Newspaper Page Text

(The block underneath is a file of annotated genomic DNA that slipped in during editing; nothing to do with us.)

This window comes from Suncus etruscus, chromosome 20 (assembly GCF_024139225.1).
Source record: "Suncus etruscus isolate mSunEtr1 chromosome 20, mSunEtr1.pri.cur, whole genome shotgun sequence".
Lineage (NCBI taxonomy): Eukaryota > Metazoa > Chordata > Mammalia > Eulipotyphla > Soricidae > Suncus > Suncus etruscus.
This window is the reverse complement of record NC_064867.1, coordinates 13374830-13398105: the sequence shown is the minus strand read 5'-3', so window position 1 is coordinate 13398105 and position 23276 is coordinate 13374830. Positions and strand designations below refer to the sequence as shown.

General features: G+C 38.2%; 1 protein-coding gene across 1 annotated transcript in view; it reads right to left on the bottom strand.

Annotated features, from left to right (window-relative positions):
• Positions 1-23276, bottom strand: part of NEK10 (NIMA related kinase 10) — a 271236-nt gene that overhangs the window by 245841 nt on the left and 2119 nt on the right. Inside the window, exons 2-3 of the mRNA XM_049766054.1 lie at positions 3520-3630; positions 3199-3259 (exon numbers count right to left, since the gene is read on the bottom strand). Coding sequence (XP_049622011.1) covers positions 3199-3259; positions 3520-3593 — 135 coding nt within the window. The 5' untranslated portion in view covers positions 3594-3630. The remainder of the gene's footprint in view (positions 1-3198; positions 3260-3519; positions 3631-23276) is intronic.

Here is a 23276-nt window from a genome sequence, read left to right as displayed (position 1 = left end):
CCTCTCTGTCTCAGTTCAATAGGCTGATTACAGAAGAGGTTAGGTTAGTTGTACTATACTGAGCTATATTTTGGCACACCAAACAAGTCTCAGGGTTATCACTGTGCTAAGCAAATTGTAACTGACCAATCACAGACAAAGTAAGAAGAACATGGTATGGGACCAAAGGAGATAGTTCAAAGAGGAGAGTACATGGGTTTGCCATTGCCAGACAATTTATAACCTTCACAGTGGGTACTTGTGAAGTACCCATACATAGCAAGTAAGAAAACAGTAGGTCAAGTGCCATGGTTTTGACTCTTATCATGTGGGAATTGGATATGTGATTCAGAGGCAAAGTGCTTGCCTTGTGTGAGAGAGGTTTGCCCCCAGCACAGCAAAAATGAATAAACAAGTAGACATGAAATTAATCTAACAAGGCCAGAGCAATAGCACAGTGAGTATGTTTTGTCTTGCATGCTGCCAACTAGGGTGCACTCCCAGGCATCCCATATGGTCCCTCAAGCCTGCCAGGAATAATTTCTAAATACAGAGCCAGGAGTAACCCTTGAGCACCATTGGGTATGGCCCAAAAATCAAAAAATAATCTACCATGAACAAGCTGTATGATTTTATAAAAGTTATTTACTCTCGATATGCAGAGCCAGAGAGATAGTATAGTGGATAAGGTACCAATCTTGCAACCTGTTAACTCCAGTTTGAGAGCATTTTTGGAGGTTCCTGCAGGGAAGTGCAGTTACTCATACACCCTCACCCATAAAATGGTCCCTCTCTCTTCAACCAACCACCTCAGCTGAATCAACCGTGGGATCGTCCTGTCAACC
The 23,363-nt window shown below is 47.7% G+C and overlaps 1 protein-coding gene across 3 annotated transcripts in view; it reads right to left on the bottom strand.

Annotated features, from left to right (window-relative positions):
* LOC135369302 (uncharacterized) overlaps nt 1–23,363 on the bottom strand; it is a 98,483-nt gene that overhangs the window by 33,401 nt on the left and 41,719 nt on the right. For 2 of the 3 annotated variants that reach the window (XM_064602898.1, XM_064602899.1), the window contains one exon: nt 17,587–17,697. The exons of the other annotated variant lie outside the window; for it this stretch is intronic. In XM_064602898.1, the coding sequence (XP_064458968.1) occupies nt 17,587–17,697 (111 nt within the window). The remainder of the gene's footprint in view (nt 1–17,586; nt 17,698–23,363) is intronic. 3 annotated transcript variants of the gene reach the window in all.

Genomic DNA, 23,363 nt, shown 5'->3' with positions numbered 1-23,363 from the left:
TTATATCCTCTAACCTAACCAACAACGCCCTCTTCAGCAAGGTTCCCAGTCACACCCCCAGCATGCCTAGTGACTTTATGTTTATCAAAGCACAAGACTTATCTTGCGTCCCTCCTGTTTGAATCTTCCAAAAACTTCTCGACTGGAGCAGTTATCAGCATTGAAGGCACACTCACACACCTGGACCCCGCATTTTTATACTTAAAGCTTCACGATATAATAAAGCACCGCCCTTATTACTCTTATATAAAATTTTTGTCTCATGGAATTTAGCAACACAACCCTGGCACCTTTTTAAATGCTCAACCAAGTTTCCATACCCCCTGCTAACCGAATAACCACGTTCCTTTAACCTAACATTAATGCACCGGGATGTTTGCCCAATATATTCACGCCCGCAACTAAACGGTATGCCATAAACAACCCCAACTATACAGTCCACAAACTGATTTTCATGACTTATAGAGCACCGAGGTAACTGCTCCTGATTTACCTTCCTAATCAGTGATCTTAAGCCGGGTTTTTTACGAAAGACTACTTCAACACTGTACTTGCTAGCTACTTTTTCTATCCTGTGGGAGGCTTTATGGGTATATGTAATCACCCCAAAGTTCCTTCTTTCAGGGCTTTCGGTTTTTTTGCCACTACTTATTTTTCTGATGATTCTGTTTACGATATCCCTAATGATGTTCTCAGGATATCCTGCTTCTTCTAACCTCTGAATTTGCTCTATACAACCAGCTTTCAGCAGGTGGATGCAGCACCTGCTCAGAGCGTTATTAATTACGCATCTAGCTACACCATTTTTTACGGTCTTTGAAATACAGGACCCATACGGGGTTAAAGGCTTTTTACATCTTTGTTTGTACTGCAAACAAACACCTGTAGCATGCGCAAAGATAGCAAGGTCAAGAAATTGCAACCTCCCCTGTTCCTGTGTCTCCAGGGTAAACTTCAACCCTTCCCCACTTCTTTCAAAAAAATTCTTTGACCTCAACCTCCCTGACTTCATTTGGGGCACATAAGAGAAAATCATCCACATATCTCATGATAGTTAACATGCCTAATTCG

HAS DOUBLE PNEUMONIA. THEOPORE ROOSEVELT, JR.. IN A BERT OUS CONDITION. THE PRESIDENT AND MRS. ROOSEVELT £PENT> AN ANXIOUS DAT WITH THEIR SON-TOO EARLY TO SAY WHAT HIS CHANCES FOR RECOVERY ARE. rjroton. Mass. Feb. 11. 2:90 a. m. — The condi nor of Theodore Roosevelt. Jr.. at this hour ap parently is very serious, for lights can be seen in the infirmary and nurses and doctors are moving around. For the last half hour the vejee of the boy calling for water could be heard on the street. Nothing could be obtained from the bouse, but it is believed the patient is de lirious. • • ton. ICsfSL. Fe» 10.— Theodore Roosevelt, . |r, the 0:: ?r? r bob of President Roosevelt, has \ double pieiimonta. Otherwise his condition is \ 'mchanped r -r.ierht The lad is seriously 111, I sat ft is too early to say wha' the chances are hr his recovery- This statement was ■ i&wied -- by George B. C*rfljm, secretary to the President, at 9 o'clock to-night, and was made after a.- careful examination of the boy by Dr. Alexander Laro b»rt, the ' family physician of President Roose vii. woo arrived here from New- York at 6 o'clock. . ; The President and Mre. Roosevelt spent a locs and anxious day in the Infirmary, awaiting the eris:? of the disease, which this morning ap peared to have taken such a strong hold on their son. The change for the worse in the l*d's condition occurred in the night, and thoired ir?e;f when the regular morning ex- BBjfnatlon was lr.ade by Dr. Shattuck and Dr. Warren. Secretary Cortelyou, who is the only ■•am of communication with the sickroom, made the announcement this morning of the pa -frnous condition, although he said then if was not alarming. HiE temperature is higher." said Mr. Cortel you. "and his respiration is weaker than yes terday, but his pulse is better." He also said that there waß no Immediate change, but only the natural progress of the disease. In conclusion he announced that the disease had spread and involved both lungs. DR. ALEXANDER LAMBERT SUMMONED. This sadden and unfavorable turn warned 'he President that the most skilful medical treatment was necessary, and so to-night he r a!!e4 to the aid of Dr.-=. Shattuck and Warren his family physician. Dr. Alexander Lambert, fl f New- York, an eminent practitioner and a man srell acquainted with the boy's physique. The decision to call in Dr. Lambert was made «ft»r a consultation between the physicians and sst President, and the doctor left New-York "t noon, arriving here shortly after 6 o'clock. During the day frequent word was received from the Kick room through Mr. Cortelyou that everything showed the lad's condition to be un •"hanged, although at night Mr. Cortelyou said h» had had a hard day. Dr. Lambert was met at the station by the p-ev.p -cv. Mr pea body, the principal of the school. «nd driven to the Infirmary. After a brief con sultation with I>re. Shattuck and Warren, he Proceeded to the sick room and examined the fcoy. The party then went to Mr. Gardner's house to dinner, and there the result of the doc tor's examination was made known. This con firmed the diagnosis of the case which had been rn&Je by t_)[- Shattuck and Warren, and Dr. Lambert agreed with them that the boy's condi tion was Trinns AT THEIR SON'S BEDSIDE. The President clung clos«ly to the infirmary 'H day. walking over to the Gardner house for ''«cheon shortly after 1 o'clock, and a little •■** taking a brisk walk about the school Wounds, returning to the infirmary in less than [^en minutes. He did not leave the room *?aln until be went to dinner. Mrs. Roosevelt "wnained Indoors all day, taking her meals in '•>« Infirmary. -The telephone and telegraph, lines to the House were kept busy all day. It was ? *°s passible for the President to transact con •Herat le business of the most pressing nature, •'though it was carried on almost entirely by **»■•■ Cortelyou. as the F- ;sident had little in- BclJ8 cIJn *tion even for th«? most important affairs. *-**.« in the afternoon. ex-State Representative J *mes Lawrence, a personal friend of the Pres ent, who live* near, with his wife, went Into '"* Infirmary, remaining there fifteen minutes. Mr - Lawrence, on emerging, said that the Presl *nt and Mrs. Roosevelt were greatly worried. lel firm in the belief that their son would re £s>ver. Mr - Lawrence said that he also had a th»f l l Uit with Dr. Sbattuck, who told him »m. young Roosevelt was suffering from bilat "a or double, pneumonia. th» J. understood him." said Mr. Lawrence, ' ha« 1_ " temperature is quite high, and he He ; J '? drowsy all day. although not delirious. tavVJ? vlyv Iy - answers questions, but has little to */** r\ 8 own account. The germ of the d|s bttt '>» < Shattur k says. Is difficult to cultivate. to »<v '* known that the germ's life is confined fix or seven days." Dr •hif Wren c* would not say whether or not cm*. " ck made any prediction as to the. out- FT. JOSEPH'S CHURCH. PRIXCE WOULD NOT COME. VISIT WOULD BE POSTPONED. IF PRES IDENT'S SON SHOULD DIE. MATOR LOW RECEIVES A MESSAGE. AND WILL COMMUNICATE WITH ENTER TAINMENT COMMITTEE TO-DAY. It was learned late last night that Mayor Low had received a message either from the State Department at Washington or from a representative of Emperor William at Berlin, saying that if the death of President Roosevelt's son should occur, it would, for obvious reasons, cause the abandonrr.n f of the proposed visit of Prince Henry. It was too late when the information was re ceived to see the Mayor about the message. hrh '' r it was learned th*t su^h a message h^d been received. It is understood that if Master Roosevelt's condition is hopeless this morning, Mayor Low will inform the committee of entertainment of the intentions of Prince Henry. Whether he will call the committee together or make the. announcement through the prt^s could not be learned last nigh. Whether the President would be « tiling to have the ceremonies arranged for absolutely abandoned out of r^spert for the grief of h<s family, his relatives and the large number of people who take just as keen a personal interest in the welfare of the sick boy a? if th^y were connected with him by ties of relationship, re mains to be «;e<-n It is believed by pome of the members of the entertainment committee that the German Ktn peror and Prince Henry will, if the worst hap pen?, officially announce the abandonment of their plans, and allow the initiative with refer ence to a s'lgeestton that it should not be aban doned, but postponed, rest i\ith President Roose velt himself. PRIKCE HEXRY WITH THE KAISER. PREPARATIONS FOR HIS DEPARTURE CON CERNED ABOUT THE PRESIDENT'S BON. Berlin. Feb. 10.— Admiral Prince Henry of Prussia came with Emperor William from Pots dam this morning. The Prince will remain quiet ly at the sen loss until Tuesday evening, when his majesty will give a dinner in honor of Prince Henry and his suite, at which th*» United States Ambassador. Andrew D. White, will bo present. This will be the Emperor's farewell to his broth er. No speeches will be made. Emperor William and the Prince will have a private Interview be fore the dinner, the present arrangement being that Prince Henry will leave Berlin on the mid night train for Kiel. He will stay there until Saturday morning, and will then go to Bremer haven. On arriving there he will be entertained at luncheon in the station house, and will go on board the Kronprlnz Wilhelm in the afternoon. With the exception of mounting a guard of honor at the wharf and the firing of a salute by the fori>-, the Prince's departure will be the same as that of any other traveller. Emperor William and Prince Henry this morning expressed concern at the news of the illness of President Roosevelt's son and received telegraphic replies to their messages of Inquiry from Dr. yon Holleben, the German Ambassa dor at Washington. The ambassador assured the Emperor and Prince Henry that young Roosevelt was no worse. Wholesale houses here are tilling orders from New- York bouses for German flags, ribbons of the German colors, hat bands with Prince Henry's name on them and German naval belt buckles, buttons, etc., and the photographers are printing a large number of portraits of Prince and Princess Henry and the Emperor and Empress to supply the American demand- FLEKT ASSEMBLING FOR WELCOME. THE ILLINOIS. EVANS'S FLAGSHIP, STARTS FOP. THIS PORT. [BT TELEGRAPH TO TnK TBIBtTNB.] Newport News, Va., Feb. 10.— By next Sun day all of the ships comprising Rear Admiral Evans's special squadron, which will welcome Prince Henry of Prussia on his arrival in American waters, will be assembled at New- York. ready for "Fighting Bob" to raise nls flag over the battleship Illinois. The Illinois sailed from the shipyard this morning for New-York, and on the way up the coast she will have her final acceptance trial < .11 1 in n.-< I on fourth pa K r. • WE KNOW AND YOU KNOW To meet the Browing demand and consumption, prompted by general appreciation of high quality. Meet & Chandon Champagne imported 252.433 bottles In 1901 in excess of the year 1900 greater than 100 per cent of the combined increase of all the other Champagnes imported. MoSt & Chan<j"n White B'ral; Dry. Delicate, and Delicious Advt NEW-YORK, TUESDAY. FEBRUARY 11. 190--FOURTEEX PAGES.-*«8BS?i»— VIEWS OF NOTABLE BUILDINGS DESTROYED BY THE FIRE AT PATERSON. WOMEN OPPOSE OPENING. CANVASS BY ABRAHAM BRIBER IN XXIST RESULTS IN 2*2 FOR. 164 AGAINST CLOSED SUNDAY. Abraham Cruber. Republican leader of the XXlst Assembly District, says that a large majority of the wives and mothers of the XXlst district are opposed to the proposed Sunday opening of saloons. He is having made a house to house canvass, and each woman is asked whether she is in favor of an open or closed saloon on Sunday. In only one election district thus far do those who favor an open saloon outnumber those who are in favor of having the saloons closed. That district contains the locally famous 'Battle Row," and is generally regarded ac the most "free and easy" locality in the As sembly district. It is between One-hundredth and One-hundre sts.. «nd the popula tion is almost entirely made i:p of those who ar» supposed to favor an "open" Sunday. Yet la this district, which Mr. anther's men canvassed i first, there are 192 women opposed to "•';>■■:.' Sunday saloons as against 233 ""ho favor them, while 113 of the vo.nen interrogated declined to answer the question, or were indifferent. Th«: canvass of this particular election district ws* made by a man who is in favor of an "open"' Sunday saloon and Mr. Gruber declared last night that if any one got the benefit of th" doubtful votes it was the "open" side. Continu ing, Mr. Gruber said. It has been mv theory right along that th« women, by force of circumstances, are more vitally concerned about this proposition to open the sa loons on Sunday than .>!• tn<* mm. Any practice that would trnd to make money scarcer In the home Vitally affects the wives, mothf-rs and sweethearts of this city. Many people believe that the "open" saloon on Sunday would haw a tendency li that direction. It strikes me that the women know thf-ir own mind? pretty fully ahou: *uoh a question ThaA is why I hired two men to make a systematic can? vass of the Assembly LJlstrict. They hav<» Just f;iirly begun thfir work. On* of the first districts visited Is the "Battle Row" locality, where the beer can circulates with great frequency and con secutlvenfKs on all days oi the week. T*h» canvass of this so-called "worst" election district of the Assembly district given th«» following result: Num ber of houses in the district. <n<>: number of families, HO; families m favor of open saloons. .... in favor of closed saloons. 192; indifferent, 113. Mr Gruber allowed a Tribune reporter to go through the canvassers' li.-:.- i; each case the house number and block are given, together with the name of th>» family. Some of the houses canvaesed are as follows, the member* for and against standing for families in each case: In favor In favor of op»n of clo»ed saloons". saloons. No. fil \\>«t hundredth »t. 7 1 1 . No. 83 West Onp-huncir^lth-Mt ii « No. to \\>Ft One-hundrt-dth ->t .. ;•> No. 67 West On* hundredth m r in No. 09 \v. it One-hundredth-Pt 1. 14 No. 71 West On« hundredth m 7 12 No. "."> West One hundredth :t 1 No. 72 Wast 1 >ne hundn Brit-st .8 .'. No. 7.. West ■ '•:• I l-and-flrst-at. ...... •.' 4 No. fis West < • hundred and Hr»t M '.' 7 No. M West On« hundred and it.. « « No. 84 West • ih< hundi ■.i ■; .1 !•!-•■ > . ft 7 No. 62 West One-hundred-and-flrst-at •■ 7 No. IT Manhattan .< . . .'■ 10 No. I.' Manhattan a\> « >. No. Vi Manhattan- aye a .1 N.>. 21 Manhattan aye. -- n No 23 Manhattan uve . 2 3 No. 2."i Manhattan are.. 3 2 No. 27 Manhattan ay» 2 3 No. 29 Manhattan 4 ; No. 83 Uanhattan-ave ■ ...... 3 >; No. t>2 West ' '!:> -hundred and- nd-«t.... .1 4 No. IS We«i One-hnndrod-and-spoond-i't . . .': 4 No. 16 We«l One hun.!r--.l and aecond-at. n «i No. 11 West One hundred and lecond-et. ..1 3 No. 12 West One-hundrrd-anilsei-ond-»t 1 '1 No 10 We»t One-hundred-nnd-sei-onii-st r. .s No. 8 Wept One -hundred-ami second st , .'. 5 No. « West On/- hundred and second I .'. ■■ No. 41." Centra! Park We<<t — « No. 414 Central Park Welt 4 8 No. 1 West • hundred and-!lr*t-st 2 Si No. 3 West On"-hundred-and-flrst-st 4 m ! No. .!* Weft On< hundred and nrsi 7 <; No. 7 West One - hundred and (lr«l -• . . 1 « No 21 West One hundred and fir>.t-«t 1 s No. 2 West One hundred and (Ir ' -' .. .. ' 9 No. 410 Central Part West a 2 "These memoranda." said Mr. Gruber. "show that while 164 families, assuming that the women were standing for their best Interests, were In favor of open saloons on Sunday, there were 252 families in favor of having them closed. This is in a locality where liberty is a precious jewel to every man and woman.'-' Mr. Gruber added that he had no particular interest in the question one way or the other. but that he was having the canvass made so that he could know about the drift of public sentiment in the district, from the point of view • of th«: women. Salt Lake City. Feb. 10.— A "Tribune" special from Spokane. Wash., says that mm closely in touch with the Le Rol Mining Company say thai Whitaker Wright, of London, has renamed con trol of the corporation after thi bitterest tight known recently in London financial circles. It- is declared that Wright has ousted the interests rep resented by Henry Bratnotx r, which lately got control of the Le Rol. Faxton. 111.. F«b. 10.— Henry Post, of Oilman, 111., has in ins possession an abstract of a title that la dated June IS, J7M. An attorney to whom the ancient document was shown found it had been Indorsed as legal by Hufus Choate and Daniel Webster, and ho told Mr, Post that It was a valid guarantee of title to the land described therein. Mr. Post obtained the abstract through having purchased eighty acres of land In Stone County. Missouri. The land was part of a travel of 40J.CW) acres granted by the .Spanish Government to Dr. Joseph ValHere. captain of th*- Bth Regiment, of Louisiana, in an early Cuban war. Valllere died In New-Orleans In 1799. His heirs joined together and secured the services of Mr. Choate and Mr. Web ster to examine and report upon the validity of the abstract Riving title to the big tract. Butte, Mont.. Feb. 10.— State Senator Hobson. who is largely interested in the sapphire diggings in Fergus County, says the story in circulation throughout the East of the many diamonds being found In this State is a myth. The stone that is creating all the furor is a white sapphire, very hard, but of comparatively little worth. In veins •extending for miles along the creek beds. Hobson »fivH. these white storm* can- be found by the barrel. TKLKWtAPnW voter THE CITY FIALL TROrBLE FEARED IX CUBA. DELAY OF CONGRESS IN GRANTING RELIEF DANGEROUS. LIKELY TO HAVE AN* UNFAVORABLE EF FECT ON THE POLITICAL, SITUA TION IN THE ISLAND. [BT TELKGIUPH TO THE TRIBUNE] Washington. Feb. 10.— It is beginning to be feared in Washington that the failure of Con gress promptly to respond to the urgent de mands for commercial relief to Cuba may have an unfavorable &nd discouraging effect on po litical affairs in the island. As is well known. Cuba is now on the eve of undergoing a radical political transformation. This phase of the sit uation is causing some uneasiness in the Sen ate and the War Department. Just two weeks from to-day, or «n February 24. the electors recently chosen by popular vote will meet in Havana to ratify the election of General Tomas Estrada I'nlma as the first President of the republic. They will also elect at the same time the Vice President and the Senate. This action Should mark the beginning: of the end of Amer ican control of the government and occupancy of the Island of Cuba. Whether It will in fart is a question which is being asked with some anxiety. When the Cuban electors two weeks from to day have chosen their executive and completed the action of their Congress— the House having: been elected last month— it will be the duty of the present military governor of Cuba, General "Wood, to proclaim the ne" government and con vene the Congress. The first Monday in April will be th- day set for th«» convening of th» Congress. TREATY WITH CUBA TO BE FRAMED. The first duty of the Congress will be to ratify a treaty with th** United States, embodying in permanent form the stipulations of the Platt amendment. An ordinance of the new Cuban constitution provides for the making of the treaty, but it will have to be ratified by th» Cuban Senate before the deal is effectually closed. That treaty will embody the following agreements: That Cuba shall never enter into n treaty with a foreign nation which will impair b.-i Inde 11.1 1. nd< • Thai no debt or obligation shall b P assumed which the revenu a of th< Island will be Inade quate to liquidate That Cuba shall give consent for the United to intervene to preserve the independence <.f the Island. That ih. acts of the temporary military gov ernmenl shall be ratified. That existing sanitary plans shall b* carried out is far as possible. That the title to the Isle of Pines shall h« de termined by a future treaty. Thai tt in government °f Cuba shall sal] or to th- % United states lands necessary for 1 oa ling 01 :ia\ al stations. The uneasiness which is felt in Washington over the outlook for the future rests on the pos sibility of friction arising out of the desperate industrial and economic situation threatened in th. island. It has been said that the prospect is very alarming in that respect, and many well informed people here fear that it will react un favorably on the political negotiations. MIGHT FORCE ANNEXATION. It is the earnest desire of every man in Con gross who has been in any way connected with the dramatic series of events designed for Cuba's enfranchisement to put the Cubans in possession of their own at the earliest moment possible. They would regard it as a national calamity, a disparagement of the national honor, if political freedom should be given to Cubans and at the same time a commercial situation precipitated upon them which would render that freedom worthless and virtually force annexation as an alternative to Industrial ruin. It is realized that when the Cuban executive governments created, as It will be within two weeks, the industrial situation will come nearer the crisis. The desperate condition of affairs will be made more apparent., and when the Congress begins Its deliberations no one can foresee the extent to which the discussion and the criticism of the policy of the United states might proceed. Members of Congress think the ultimate an nexation of Cuba by the United Stales is in evitable. But almost without exception they want that day postponed to the uttermost, and they want Cuba finally to come of her own free will and accord, and not driven by despair, if she comes at all. These men, therefore, are naturally anxious that everything possible should be done to launch the new republic promptly on a career of political freedom and commercial prosperity, to prove the assertions of disinterestedness with which the United States went into the war with Spain. With the beginning of Cuban independence only two weeks off there was to-day no move by Congress in the direction of granting the industrial relief so imperatively requested for th" Cubans. So far as an intimation of action from the Ways and Means Committee Is con cerned the Sphynx is a chatterbox in comparison with that body. A deep, dense silence is main tained by the members upon the question of probable practical legislation. At the same time there is still excellent reason to believe that the Ways and Means Committee will report a bill for tariff, concessions to Cuba within a few weeks. , A DOLLAR AX HOUR "»4 dollar? tikes you New- York to Niagara Falls in &>« hours by the New- York Central.— THE HAMILTON CLUB PATERSON SUFFERERS BRAVE. PREPARIXG TO REBUILD THE DEVASTATED DISTRICT— MILITIA AXD POLICE KEEP OOOD ORDER. INSURANCE MEN GIVE ESTIMATES OF THE LOSSES, While the ruins of the bu?ine?> section of Paterson, N. J . were still -mo.' 1 denng yesterday and presented a scene ot desolation, plans tor a genera! rebuild ing of that portion of the city were being prepared. li was declared that out oi the ashes of the burned district would ri*e in a short rime a compart coflectson of better building There was a wide variation in the estimates of the loss ' | *ir a . Some placed the loss as low as 56.000.000. and some at twice that figure. Tsk insurance companies were of the opinion r hat rhe\- would hare to pay losses amounting to about 82.500.000. Some of rhe smaller mmpam^ wan he swamped by the payments. It was di-covered that all the records in Paterson- Tax Department had been destroyed The city may lose about 86.000,000 m back taxes, unless ther* is legislation compelling owners of property to farms!) proof of the payment of taxes. Little sign? of distress were v isib!e in the city. W request I ■anc* is to be made, it is declared, Paterson being: able to f^ke care oi all i fi cituesM who were made homeless by the fire. DESOLATE SCENES IN THE SORELY STRICKEN CITY. |!>T rff"" M THE TrißlNT.] Paterson. Feb. 10.— The sun this morning shone brightly on a scene of desolation such as never before was witnessed in Paterson and seldom known in other cities. The business portion of the city, practically, lay in ruins; a residence section, marked chiefly by the homes of workers In moderate circumstances, was in ashes, and a few ragged columns of public buildings, banks and churches stood like mournful sentinels over a city's grave It was difficult for even old residents to point out places where former buildings were. The destruction was so complete that landmarks were indistinguishable, and it was only by glimpses of buildings still standing that a sense of location could be obtained. Not even Peterson's inhabitants fully recog nize the extent of the calamity which has come upon them. There were no smiles on the faces of the property owners allowed within the area guarded by militia and police, but there was a general disposition to accept philosophically the situation. "Don't express sympathy for me." said one man "Think of those who have lost more than I, and, indeed, that seemed to be the general sentiment among those who suf fered comparatively minor losses. SMALL DEALERS SUFFER MOST. Those who will most heavily feel the disaster are the men whose stock was small. The larger firms were better insured, and have a greater capital upon which to draw in order to renew their business. "There is where my store stood." a man remarked, pointing out a pile of bricks to a Tribune reporter. "No insurance; nothing left." "Come and see my safe," said another, leading the way across the street. That's mme — the third one away from us in the heap." "Did it have anything in it?" asked a bystander. "All that I have in the world," was the reply. Four circumstances in this fire were remark able—its' peculiar movements, the lack of any loss of life, the manner in which certain build ings withstood the ■aSMS and the absence of disorder. The first flames appeared in the . ar stable*, m Broadway, according to an eyewitness. '1 ne next blaze broke out in the uteeple of the First Baptist Church, at Washington and Van Hou ten sts.. several hundred yards distant frorr "he original fire. Sweeping backward and forward, as the wind, blowing almost a gale, veered, the embers carried away almost the entire busi ness section of the town, and ran down Market st.. on both sides, leaving the Public Library a smoking mass of ""bricks, until they reached the Market Street Methodist Church, which was left unscathed. Flames from that p.nnt jumped across the Krie Railroad line to a point several hundred yards distant, and in a few hours a section of the city about thr>e blocks wide and four de*p was in ashes. Not a beam was left in these structures, which consisted almost entirely of frame houses. Holes in the ground sufficiently describe this tract. Many Inhabitants with difficulty to-day descried the place where their former homes stood. Residents in the upper section of the where houses are almost exclusively bv'!r of wood, were greatly alarmed when it seemed that the fire was about to spread in that direction- Silver and other valuables were packed, and preparations were made hastily to homes. The old graveyard at Carroll and Market sts.. a burying ground strongly condemned at one time for its methods of burial, proved at last a valuable factor in say- Ips q large part of the city. The wind again shifted, blowing the embers across this oven PRICE THREE CENTS. space, and aft«r the complete destrn Joseph's Roman Cathotk Clmrek th» (!%m^ wen extinguished TINES CLOSELY GUARDED Militia, firemen and police deserve thanks Pn the valuable assistance given. One could net under any circumstances gain admission to th* fire lines yesterday, unless one had either a pas?, countersigned, or a badge which entitled one t<> cross the fire lines. Only three arrests wer* made yesterday. At almost every corner within the banking district a man without a badges prominently displayed was stopped and mads t^» show reasons for his presence, and unless an adequate explanation could be given he wa3 promptly dismissed at the point of a bayonet. The Inference that there was a ball cartridge In the Springfield did n^t lessen his haste. The loss perhaps most deeply felt by men In the business section was that of the Hamilton Club. This was a fine building at Ellison ani Church sts., and its members comprised th most prominent men in the city. Everything which could be done for the eSJp. fort of those without homes was made possible by the work of the officials and by public spirit ed citizens. Those who desired could sleep in churches, the armory or in the Paterson Gen eral Hospital, but few took advantage of th* offers. Private houses were open to them, and in these most of the families spent the night, though probably not in sleep. The quarters of the banks destroyed by fir have been transferred, and business is beine done. No ideas were entertained that any diffi culty in recovering all the securities and other papers of the institution? would be experienced. A story of an attempt of looters to break in*** the vaults of the First National Bank was with out foundation. There will be some delay re garding loans, but no serious inconvenience, is expected. One of the odd sights of the day was that of the assets available of the Paterson National Bank being carried through the streets under a military escort. Paterson needs no assistance. Grateful as th» city is for offers of aid. there seems to be a gen eral feeling that there is work to be done, and that the citizens are ready to do it. Mayor Hinohllffe'si answer to Mayor Low. who prof fered the help of New-York City, expresses th* view of most of the men whose losses are con siderable. LOSS CHIEFLY IN STOCK. The actual value of the buildings burned IS) small in comparison with th^ value of the land on which they stand. Most of them would soon have been rebuilt out of necessity. The lojw falls, therefore chiefly on Urn stack, and It Is believed by most business men that Paterson wIH not only recover from its severe, depres sion, but gain in trade development by. reason of what at present seems to be the most s»no»:* calamity which has befallen the city. Though the estimate of a loss of SlonOu.GuO still seems to be a conservative figure, citizens are not dis couraged, and the work of rebuilding the ruined territory is expected at once to begin. Visitors from al! neighboring points 1 into the city from trolley cars and trains lHa streets guarded by the militia had extra ear dons made by those who were unable to pass the lines. The streets near the area TO THE SOUTHWEST VIA ATLANTA AND MONTGOMERY One day in Atlanta, using Seaboard Air Line By's train 27. known as "Seaboard Fast Mail." leavins W . 23d Street Ferry. P R. R.. 12:10 A M. Sl*ep«r onto 10 P. M. Office. 1.133 Broadway.— Advi.